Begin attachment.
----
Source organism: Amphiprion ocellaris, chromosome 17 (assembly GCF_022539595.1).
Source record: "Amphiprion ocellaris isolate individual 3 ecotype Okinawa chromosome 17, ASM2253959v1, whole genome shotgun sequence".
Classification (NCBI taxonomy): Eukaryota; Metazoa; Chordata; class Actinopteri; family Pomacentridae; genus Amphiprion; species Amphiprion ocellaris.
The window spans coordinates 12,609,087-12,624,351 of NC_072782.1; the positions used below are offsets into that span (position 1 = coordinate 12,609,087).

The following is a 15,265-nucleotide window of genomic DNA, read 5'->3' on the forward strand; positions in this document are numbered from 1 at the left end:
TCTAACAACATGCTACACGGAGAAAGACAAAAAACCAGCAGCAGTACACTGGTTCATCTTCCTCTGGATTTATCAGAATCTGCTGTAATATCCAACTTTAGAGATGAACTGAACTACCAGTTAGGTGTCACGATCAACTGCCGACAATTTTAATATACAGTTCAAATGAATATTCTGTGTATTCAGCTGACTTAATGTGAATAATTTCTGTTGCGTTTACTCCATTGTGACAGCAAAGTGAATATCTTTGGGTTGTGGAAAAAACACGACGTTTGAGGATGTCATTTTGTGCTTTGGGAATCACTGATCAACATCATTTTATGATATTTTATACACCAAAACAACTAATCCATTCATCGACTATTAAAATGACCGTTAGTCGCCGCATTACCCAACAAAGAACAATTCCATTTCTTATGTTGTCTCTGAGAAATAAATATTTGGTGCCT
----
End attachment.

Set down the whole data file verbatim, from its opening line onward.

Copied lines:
Source organism: Amphiprion ocellaris, chromosome 17 (assembly GCF_022539595.1).
Source record: "Amphiprion ocellaris isolate individual 3 ecotype Okinawa chromosome 17, ASM2253959v1, whole genome shotgun sequence".
Classification (NCBI taxonomy): Eukaryota; Metazoa; Chordata; class Actinopteri; family Pomacentridae; genus Amphiprion; species Amphiprion ocellaris.
The window spans coordinates 12,609,087-12,624,351 of NC_072782.1; the positions used below are offsets into that span (position 1 = coordinate 12,609,087).

The following is a 15,265-nucleotide window of genomic DNA, read 5'->3' on the forward strand; positions in this document are numbered from 1 at the left end:
TCTAACAACATGCTACACGGAGAAAGACAAAAAACCAGCAGCAGTACACTGGTTCATCTTCCTCTGGATTTATCAGAATCTGCTGTAATATCCAACTTTAGAGATGAACTGAACTACCAGTTAGGTGTCACGATCAACTGCCGACAATTTTAATATACAGTTCAAATGAATATTCTGTGTATTCAGCTGACTTAATGTGAATAATTTCTGTTGCGTTTACTCCATTGTGACAGCAAAGTGAATATCTTTGGGTTGTGGAAAAAACACGACGTTTGAGGATGTCATTTTGTGCTTTGGGAATCACTGATCAACATCATTTTATGATATTTTATACACCAAAACAACTAATCCATTCATCGACTATTAAAATGACCGTTAGTCGCCGCATTACCCAACAAAGAACAATTCCATTTCTTATGTTGTCTCTGAGAAATAAATATTTGGTGCCT